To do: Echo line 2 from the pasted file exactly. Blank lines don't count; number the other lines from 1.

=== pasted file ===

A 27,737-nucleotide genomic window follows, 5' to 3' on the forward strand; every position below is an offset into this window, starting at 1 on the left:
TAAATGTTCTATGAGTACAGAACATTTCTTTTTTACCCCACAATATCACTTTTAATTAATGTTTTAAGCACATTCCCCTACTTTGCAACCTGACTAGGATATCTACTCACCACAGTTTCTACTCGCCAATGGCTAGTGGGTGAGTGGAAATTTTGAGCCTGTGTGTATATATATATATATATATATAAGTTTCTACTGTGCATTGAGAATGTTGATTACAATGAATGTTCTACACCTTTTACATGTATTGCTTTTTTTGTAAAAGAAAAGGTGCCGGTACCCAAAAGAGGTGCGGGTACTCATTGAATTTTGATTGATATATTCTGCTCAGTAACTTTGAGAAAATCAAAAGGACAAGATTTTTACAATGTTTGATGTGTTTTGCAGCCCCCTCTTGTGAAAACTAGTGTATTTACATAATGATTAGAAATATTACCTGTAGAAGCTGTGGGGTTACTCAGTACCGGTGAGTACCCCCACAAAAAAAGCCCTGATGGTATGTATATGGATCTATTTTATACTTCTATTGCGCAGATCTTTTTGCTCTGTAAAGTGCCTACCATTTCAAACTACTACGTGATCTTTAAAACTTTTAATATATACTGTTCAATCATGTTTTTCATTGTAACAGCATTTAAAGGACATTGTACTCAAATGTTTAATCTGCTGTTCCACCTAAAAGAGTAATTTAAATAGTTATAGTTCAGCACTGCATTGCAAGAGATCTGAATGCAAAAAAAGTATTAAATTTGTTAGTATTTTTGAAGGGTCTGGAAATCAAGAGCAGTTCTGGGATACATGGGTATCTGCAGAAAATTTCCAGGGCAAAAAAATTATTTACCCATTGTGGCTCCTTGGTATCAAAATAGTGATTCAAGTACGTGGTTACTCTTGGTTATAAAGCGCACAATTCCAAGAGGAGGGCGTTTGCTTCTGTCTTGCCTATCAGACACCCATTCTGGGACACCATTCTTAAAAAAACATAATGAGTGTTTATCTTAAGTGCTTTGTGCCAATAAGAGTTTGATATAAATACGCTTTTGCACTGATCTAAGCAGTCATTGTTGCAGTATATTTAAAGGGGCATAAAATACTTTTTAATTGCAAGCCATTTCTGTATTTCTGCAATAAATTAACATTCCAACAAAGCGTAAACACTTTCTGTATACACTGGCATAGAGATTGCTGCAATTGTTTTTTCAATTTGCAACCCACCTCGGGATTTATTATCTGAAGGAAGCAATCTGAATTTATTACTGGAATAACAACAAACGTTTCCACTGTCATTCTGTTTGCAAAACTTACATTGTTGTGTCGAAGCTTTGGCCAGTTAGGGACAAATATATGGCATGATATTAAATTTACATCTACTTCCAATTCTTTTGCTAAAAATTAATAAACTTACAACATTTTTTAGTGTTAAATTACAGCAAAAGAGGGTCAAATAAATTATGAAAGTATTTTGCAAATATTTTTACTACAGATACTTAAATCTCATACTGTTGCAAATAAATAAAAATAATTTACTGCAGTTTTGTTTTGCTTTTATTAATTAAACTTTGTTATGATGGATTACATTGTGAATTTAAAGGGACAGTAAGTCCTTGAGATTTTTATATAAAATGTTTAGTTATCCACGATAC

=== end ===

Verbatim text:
TAAATGTTCTATGAGTACAGAACATTTCTTTTTTACCCCACAATATCACTTTTAATTAATGTTTTAAGCACATTCCCCTACTTTGCAACCTGACTAGGATATCTACTCACCACAGTTTCTACTCGCCAATGGCTAGTGGGTGAGTGGAAATTTTGAGCCTGTGTGTATATATATATATATATATATAAGTTTCTACTGTGCATTGAGAATGTTGATTACAATGAATGTTCTACACCTTTTACATGTATTGCTTTTTTTGTAAAAGAAAAGGTGCCGGTACCCAAAAGAGGTGCGGGTACTCATTGAATTTTGATTGATATATTCTGCTCAGTAACTTTGAGAAAATCAAAAGGACAAGATTTTTACAATGTTTGATGTGTTTTGCAGCCCCCTCTTGTGAAAACTAGTGTATTTACATAATGATTAGAAATATTACCTGTAGAAGCTGTGGGGTTACTCAGTACCGGTGAGTACCCCCACAAAAAAAGCCCTGATGGTATGTATATGGATCTATTTTATACTTCTATTGCGCAGATCTTTTTGCTCTGTAAAGTGCCTACCATTTCAAACTACTACGTGATCTTTAAAACTTTTAATATATACTGTTCAATCATGTTTTTCATTGTAACAGCATTTAAAGGACATTGTACTCAAATGTTTAATCTGCTGTTCCACCTAAAAGAGTAATTTAAATAGTTATAGTTCAGCACTGCATTGCAAGAGATCTGAATGCAAAAAAAGTATTAAATTTGTTAGTATTTTTGAAGGGTCTGGAAATCAAGAGCAGTTCTGGGATACATGGGTATCTGCAGAAAATTTCCAGGGCAAAAAAATTATTTACCCATTGTGGCTCCTTGGTATCAAAATAGTGATTCAAGTACGTGGTTACTCTTGGTTATAAAGCGCACAATTCCAAGAGGAGGGCGTTTGCTTCTGTCTTGCCTATCAGACACCCATTCTGGGACACCATTCTTAAAAAAACATAATGAGTGTTTATCTTAAGTGCTTTGTGCCAATAAGAGTTTGATATAAATACGCTTTTGCACTGATCTAAGCAGTCATTGTTGCAGTATATTTAAAGGGGCATAAAATACTTTTTAATTGCAAGCCATTTCTGTATTTCTGCAATAAATTAACATTCCAACAAAGCGTAAACACTTTCTGTATACACTGGCATAGAGATTGCTGCAATTGTTTTTTCAATTTGCAACCCACCTCGGGATTTATTATCTGAAGGAAGCAATCTGAATTTATTACTGGAATAACAACAAACGTTTCCACTGTCATTCTGTTTGCAAAACTTACATTGTTGTGTCGAAGCTTTGGCCAGTTAGGGACAAATATATGGCATGATATTAAATTTACATCTACTTCCAATTCTTTTGCTAAAAATTAATAAACTTACAACATTTTTTAGTGTTAAATTACAGCAAAAGAGGGTCAAATAAATTATGAAAGTATTTTGCAAATATTTTTACTACAGATACTTAAATCTCATACTGTTGCAAATAAATAAAAATAATTTACTGCAGTTTTGTTTTGCTTTTATTAATTAAACTTTGTTATGATGGATTACATTGTGAATTTAAAGGGACAGTAAGTCCTTGAGATTTTTATATAAAATGTTTAGTTATCCACGATAC